Vitamins and trace elements play a very important role in different physiological processes in pigs. Requirements of these elements will depend on the age, the physiological status (pregnancy, production, lactation) and the feed (conservation, composition, processing). We will only explain about the role of vitamins in this article.
Basically, there are 2 main categories of vitamins: water-soluble and fat-soluble vitamins.
The water-soluble vitamins are Vit C and Vit B. These vitamins dissolve in water and have a low toxicity due to the extra elimination rate in urine.
Vit B are co-enzymes in several enzymatic reactions in the body, causing few specific symptoms in case of deficiency. The B-vitamins are available from animal and vegetable sources as well as from synthesis by micro- organisms (bacteria) in the colon (pig). Since they are absorbed in the small intestines, pigs have little advantage of this synthesis in colon except in case of coprofagy.
Vit C is important for immunity and in stress situations. Extra Vit C stimulates the growth of pigs.
The fat-soluble vitamins are Vit A, D, E and K. They dissolve in fat and are stored in the liver and fat tissue. These vitamins have a higher toxicity due to the delayed elimination rate. Several studies show that fat soluble vitamins have a positive effect on the immune and/or reproduction and/or musculoskeletal system.
Vit A plays a role in an increased fertility. It stimulates the spermatogenesis in boars. In sows, it improves the ovulation and implantation of the ovum. The growth and differentiation of embryonic tissues can be stimulated by Vit A supplementation. Therefore, it is useful to give sows an injectable Vitamin A preparation before weaning of the piglets.
Vit D is an important vitamin for an optimal bone mineralization, muscle development and immune stimulation. In lactating sows, it is important for having an optimal colostrum and milk production. Colostrum intake is essential for newborn piglets to support their immune system. Vit D deficiency in growing pigs results in poor bone strength that can lead to bone fractures, hypocalcemic paresis, tremors, lameness and rickets. (see Fig. 2)
Fig 2: Kyphose
Vit E helps to maintain the integral structure of muscles in the digestive and reproductive systems. It acts as a tissue antioxidant and will protect polyunsaturated fatty acids and other compounds from oxidation by free radicals. Vit E also increases the efficiency of the immune system. Piglets can be born with low blood levels of Vit E due to a poor transfer across the placenta during pregnancy. Colostrum contains a lot of Vit E. This amount can be increased by an injection around 14 – 21 days before farrowing. Piglets that have received a suitable dose of colos- trum of a sow supplemented with Vit E will be less susceptible to Vit E deficiency during suckling and postweaning periods. Piglet with a Vit E deficiency are more challenged by infectious agents like Streptococcus suis, Glässer disease, APP, PCV2, …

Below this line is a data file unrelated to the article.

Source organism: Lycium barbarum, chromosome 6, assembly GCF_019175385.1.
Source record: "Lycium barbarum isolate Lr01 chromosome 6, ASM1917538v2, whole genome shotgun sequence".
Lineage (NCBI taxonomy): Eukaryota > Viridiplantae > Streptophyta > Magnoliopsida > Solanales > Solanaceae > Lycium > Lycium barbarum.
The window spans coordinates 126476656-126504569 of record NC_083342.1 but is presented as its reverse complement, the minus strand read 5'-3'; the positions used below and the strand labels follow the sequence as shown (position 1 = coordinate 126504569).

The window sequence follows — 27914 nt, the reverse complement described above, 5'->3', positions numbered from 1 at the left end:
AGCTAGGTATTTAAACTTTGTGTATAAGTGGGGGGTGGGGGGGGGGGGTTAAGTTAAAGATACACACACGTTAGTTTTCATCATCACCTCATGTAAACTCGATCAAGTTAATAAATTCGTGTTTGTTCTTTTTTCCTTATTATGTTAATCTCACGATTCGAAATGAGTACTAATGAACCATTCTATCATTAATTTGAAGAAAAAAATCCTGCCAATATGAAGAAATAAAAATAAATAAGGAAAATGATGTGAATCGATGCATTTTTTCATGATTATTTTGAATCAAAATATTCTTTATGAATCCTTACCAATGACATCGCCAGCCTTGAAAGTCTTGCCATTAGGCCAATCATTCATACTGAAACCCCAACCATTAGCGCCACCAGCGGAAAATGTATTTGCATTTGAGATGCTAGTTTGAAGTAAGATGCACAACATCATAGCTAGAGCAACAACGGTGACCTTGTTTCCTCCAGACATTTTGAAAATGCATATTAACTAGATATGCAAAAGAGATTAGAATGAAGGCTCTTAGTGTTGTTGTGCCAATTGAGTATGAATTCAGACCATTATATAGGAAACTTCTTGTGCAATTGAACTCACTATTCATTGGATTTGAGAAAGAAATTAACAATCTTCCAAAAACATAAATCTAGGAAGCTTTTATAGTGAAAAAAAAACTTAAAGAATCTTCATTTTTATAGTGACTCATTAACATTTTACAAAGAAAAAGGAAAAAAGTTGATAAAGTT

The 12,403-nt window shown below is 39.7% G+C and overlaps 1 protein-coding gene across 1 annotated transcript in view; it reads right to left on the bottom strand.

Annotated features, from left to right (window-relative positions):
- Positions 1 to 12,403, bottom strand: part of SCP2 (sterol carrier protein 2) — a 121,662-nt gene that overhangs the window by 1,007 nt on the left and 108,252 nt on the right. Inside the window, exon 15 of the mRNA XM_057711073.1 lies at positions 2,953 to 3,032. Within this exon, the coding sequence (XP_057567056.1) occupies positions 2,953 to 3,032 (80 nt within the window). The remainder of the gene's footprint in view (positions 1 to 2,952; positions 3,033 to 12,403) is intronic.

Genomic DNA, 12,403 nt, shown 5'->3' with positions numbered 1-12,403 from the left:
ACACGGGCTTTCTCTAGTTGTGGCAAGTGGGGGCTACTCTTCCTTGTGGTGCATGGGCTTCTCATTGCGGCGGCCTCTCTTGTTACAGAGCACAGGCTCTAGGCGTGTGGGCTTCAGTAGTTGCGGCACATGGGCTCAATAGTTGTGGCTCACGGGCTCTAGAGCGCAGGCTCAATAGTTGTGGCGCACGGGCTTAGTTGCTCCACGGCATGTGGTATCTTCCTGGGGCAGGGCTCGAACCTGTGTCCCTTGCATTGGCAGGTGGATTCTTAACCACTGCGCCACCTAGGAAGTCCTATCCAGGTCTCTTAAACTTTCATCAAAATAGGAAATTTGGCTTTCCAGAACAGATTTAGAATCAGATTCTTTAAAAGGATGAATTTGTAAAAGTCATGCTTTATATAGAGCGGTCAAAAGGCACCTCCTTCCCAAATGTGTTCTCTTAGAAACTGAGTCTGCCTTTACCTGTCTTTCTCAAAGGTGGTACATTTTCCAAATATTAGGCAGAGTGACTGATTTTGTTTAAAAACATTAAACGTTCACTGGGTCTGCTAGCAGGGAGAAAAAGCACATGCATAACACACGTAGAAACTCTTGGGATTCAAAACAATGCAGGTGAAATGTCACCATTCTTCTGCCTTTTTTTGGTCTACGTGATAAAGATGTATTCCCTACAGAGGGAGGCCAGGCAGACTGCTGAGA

Vit E is also closely related to Selenium. The less selenium in the diet, the greater the requirement for vitamin E. Common vitamin E and Se related diseases are gastric ulcers, muscular dystrophy, Mulberry heart disease and reproduction disorders. Gastric ulcers are often stress-mediated. The incidence increases when vitamine E levels are low. (See Fig. 3)
Fig. 3: gastric ulcer
Muscular dystrophy is characterised by oedema or fluid around tissues muscles (PSE). Mulberry heart disease (see Fig. 4) is characterised by sudden death in healthy, rapidly growing pigs.
Fig 4: Mulberry heart disease
Reproductive disorders related to Vitamin E deficiency are characterised in disturbed sperm production and ovarian malfunction.
Vit K is necessary to maintain normal blood clotting mechanisms. A deficiency causes haemorrhages throughout the tissues. Low levels of Vit K have implicated in navel bleeding in newborn piglets.
Vitamins and trace elements have a great impact on the pig’s health status. Deficiency of these vitamins and trace elements can lead to fertility and/or immunity and/or musculoskeletal disorders.
Written by Frank Vermeiren, DVM, Technical service & Product manager Kela
- Picture Kyphosis ( fig 2): Maternal Diets Deficient in Vitamin D Increase the Risk of Kyphosis in Offspring: A Novel Kyphotic
- Porcine Model, 2018 March 07
- Halanski MA, Hildahl B, Amundson LA, Leiferman E, Gendron-Fitzpatrick A, Chaudhary R, Hartwig-Stokes HM, McCabe R, Lenhart R, Chin M,Birstler J, Crenshaw TD
- Picture gastric ulcer ( fig 3): Disorders of the stomach / James Cook University/ Veterinary Science/ Australia
- Picture Mulberry Heart Disease ( fig 4): Butch Baker/DVM